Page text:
5 Palantir Acquisitions – A Closer Look
In a recent article we highlighted Palantir Technologies, the fourth highest valued private company today and the most revered “big data” player out there. In that article, we listed out 5 companies that Palantir has acquired over the last 3 years or so:
Let’s take a closer look at each of these 5 companies starting with their most recent purchase, Kimono Labs.
Founded in 2014, Kimono had taken in $5 million to develop a way to turn websites into structured APIs from your browser in seconds. You don’t need to write any code or install any software to extract data with Kimono. You just add the Kimono bookmarklet to your browser’s bookmark bar. Then go to the website you want to get data from and click the bookmarklet. Select the data you want and Kimono does the rest. After just 2 years, over 125 thousand developers, data scientists, and businesses used the tool that is until now. Here’s what Kimono said:
Because of our new roles at Palantir, it will not be possible for us to continue providing the publicly available cloud hosted kimono product. Effective 2/29/2016 we will be shutting down the service. From that point forward users will no longer be able to log into kimonolabs.com services or access any data via the website or API endpoints. Although the kimono service will not be following us to Palantir, we know how many of you depend on kimono to run your businesses/projects, so we’ve decided to provide users with a light-weight desktop version of kimono to ease the transition.
That’s really nice of them. Let’s hope nobody built any business models around the use of this tool.
Founded in 2013, “Fancy That” is the name of a technology developed by 4 Stanford students under the umbrella of a company they called “FT Technologies”. While there doesn’t appear to be any information from CB Insights on funding for “Fancy That”, their website showed PejmanMar Ventures as a “partner”. You can read all about the background of PejmanMar Ventures and the founders of “Fancy That” in this Fortune article. Some of the founders don’t even look old enough to legally celebrate their acquisition with a glass of the bubbly:
This led to speculation that Palantir simply acquired the company for their talent (acqui-hire) as opposed to any finished product they had developed. Maybe Palantir should engage more with the career services team at Stanford and save themselves a few bucks.
Launched in 2012, Propeller had taken in $1.5 million to develop a web platform to quickly create and update apps with an intuitive drag-and-drop interface. While the process to create an app has traditionally been intimidating and expensive, Propeller was developing a platform that would allow anyone to create an app with no coding experience required.
While Propeller had taken in just $1.25 million in funding, the investors who provided that money looked like a list of “who’s who in the VC funding world“. Right before they were acquired, Propeller was offering two solutions. One solution called “Shop” would let you quickly create a shopping app for your retail store. The other solution called “Pages” would let you turn your Facebook page into an app. It doesn’t look like they had a very big development team so their technology must have had some serious potential for such high profile investors to climb on board for such a small investment round.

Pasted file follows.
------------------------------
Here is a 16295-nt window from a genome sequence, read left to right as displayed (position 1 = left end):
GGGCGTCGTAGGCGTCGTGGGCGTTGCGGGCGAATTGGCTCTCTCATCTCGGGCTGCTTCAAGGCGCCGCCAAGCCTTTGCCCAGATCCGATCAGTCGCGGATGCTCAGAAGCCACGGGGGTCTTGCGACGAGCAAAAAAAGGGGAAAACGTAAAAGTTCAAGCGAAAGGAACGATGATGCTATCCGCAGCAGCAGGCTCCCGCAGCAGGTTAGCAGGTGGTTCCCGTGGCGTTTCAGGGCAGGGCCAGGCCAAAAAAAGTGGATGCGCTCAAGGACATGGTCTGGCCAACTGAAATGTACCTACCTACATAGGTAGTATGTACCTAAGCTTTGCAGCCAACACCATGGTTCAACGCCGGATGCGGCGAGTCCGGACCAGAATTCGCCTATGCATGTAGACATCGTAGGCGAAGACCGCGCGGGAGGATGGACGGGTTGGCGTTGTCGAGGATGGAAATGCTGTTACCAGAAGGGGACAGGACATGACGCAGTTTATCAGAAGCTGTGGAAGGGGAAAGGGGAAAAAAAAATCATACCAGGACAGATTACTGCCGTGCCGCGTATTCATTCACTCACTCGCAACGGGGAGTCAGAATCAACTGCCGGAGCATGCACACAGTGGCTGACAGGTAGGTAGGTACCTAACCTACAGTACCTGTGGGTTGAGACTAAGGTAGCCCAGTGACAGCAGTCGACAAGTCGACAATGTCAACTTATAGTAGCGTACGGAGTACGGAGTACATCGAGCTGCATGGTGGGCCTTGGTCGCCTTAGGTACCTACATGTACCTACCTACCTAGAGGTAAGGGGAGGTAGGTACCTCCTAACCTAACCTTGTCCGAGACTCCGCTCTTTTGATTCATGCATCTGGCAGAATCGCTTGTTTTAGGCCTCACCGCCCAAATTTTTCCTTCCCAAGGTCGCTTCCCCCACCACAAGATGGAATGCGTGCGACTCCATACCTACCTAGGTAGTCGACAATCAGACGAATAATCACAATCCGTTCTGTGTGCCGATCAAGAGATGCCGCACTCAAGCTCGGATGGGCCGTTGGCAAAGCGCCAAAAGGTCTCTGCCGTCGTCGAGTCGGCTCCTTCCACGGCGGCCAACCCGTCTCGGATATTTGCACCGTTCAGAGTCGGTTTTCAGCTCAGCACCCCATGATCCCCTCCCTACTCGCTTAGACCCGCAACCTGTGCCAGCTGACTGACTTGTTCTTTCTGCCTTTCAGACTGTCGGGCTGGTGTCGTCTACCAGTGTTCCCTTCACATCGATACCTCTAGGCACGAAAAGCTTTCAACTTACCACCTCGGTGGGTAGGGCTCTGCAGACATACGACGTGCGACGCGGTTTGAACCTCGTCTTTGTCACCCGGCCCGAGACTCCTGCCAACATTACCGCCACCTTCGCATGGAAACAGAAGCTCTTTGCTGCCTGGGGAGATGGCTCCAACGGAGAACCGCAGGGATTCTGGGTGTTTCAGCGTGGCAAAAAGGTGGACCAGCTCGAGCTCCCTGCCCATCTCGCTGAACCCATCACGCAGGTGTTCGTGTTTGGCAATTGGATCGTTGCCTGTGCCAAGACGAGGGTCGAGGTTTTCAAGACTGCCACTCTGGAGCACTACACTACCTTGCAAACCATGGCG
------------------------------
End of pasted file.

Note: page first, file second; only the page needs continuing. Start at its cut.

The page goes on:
Founded in 2012, Poptip raised $2.4 million to develop their conversation analysis platform which helps brands and media fully understand public opinion in real-time and make decisions quickly based on that opinion. Their real-time natural language processing tool called Zipline could be used to quickly analyze large volumes of Tweets such as in the below example:
They had also developed a tool called “Poptip Questions” which was a platform agnostic platform-agnostic solution to asking questions and getting answers which allowed publishers to engage their audiences in two-way conversations using social voting. Before Poptip was acquired, their customer list included L’Oreal, NBA, ESPN, NFL, Spotify, Budweiser and Yoplait.
Founded in 2012, Voicegem took in an undisclosed amount of funding to develop their platform, VoiceGem, which allowed you to send voice messages to anyone. Enter any number of email addresses, record a message as long as you want and your voice message or “gem” would be delivered to your recipients’ inboxes.
This article from Techcrunch details how the VoiceGem product wasn’t really taking off as it needed to for a viable business to be developed around it. Palantir acquired Voicegem solely for the human talent (another acqui-hire), relocated the development team, and actually retired the Voicegem product.
None of these 5 acquisitions by Palantir seem to qualify as large or costly transactions. In the case of “acqui-hires”, it doesn’t seem like you’d need that much cash to convince freshly minted graduates to join your firm. Merely being able to say that your “startup” was acquired by Palantir should be enough incentive for first time entrepreneurs to agree to retire their venture and join the most exciting big data startup there is today.
Here at Nanalyze, we complement our tech investments with a portfolio of 30 dividend growth stocks that pay us increasing income every year. Find out which ones in the Quantigence report freely available to Nanalyze subscribers.